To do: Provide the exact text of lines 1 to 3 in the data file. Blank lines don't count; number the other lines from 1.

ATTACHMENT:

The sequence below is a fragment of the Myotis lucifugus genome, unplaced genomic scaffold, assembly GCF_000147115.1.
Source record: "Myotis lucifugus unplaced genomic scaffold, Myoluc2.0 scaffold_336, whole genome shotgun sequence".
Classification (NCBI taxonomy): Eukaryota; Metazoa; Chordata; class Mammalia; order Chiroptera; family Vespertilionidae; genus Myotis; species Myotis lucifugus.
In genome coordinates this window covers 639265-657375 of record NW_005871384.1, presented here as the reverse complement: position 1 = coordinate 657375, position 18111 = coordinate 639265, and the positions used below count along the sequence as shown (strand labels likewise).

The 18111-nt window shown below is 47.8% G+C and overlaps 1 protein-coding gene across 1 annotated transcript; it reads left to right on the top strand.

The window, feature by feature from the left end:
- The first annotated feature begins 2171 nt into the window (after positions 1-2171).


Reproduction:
The sequence below is a fragment of the Myotis lucifugus genome, unplaced genomic scaffold, assembly GCF_000147115.1.
Source record: "Myotis lucifugus unplaced genomic scaffold, Myoluc2.0 scaffold_336, whole genome shotgun sequence".
Classification (NCBI taxonomy): Eukaryota; Metazoa; Chordata; class Mammalia; order Chiroptera; family Vespertilionidae; genus Myotis; species Myotis lucifugus.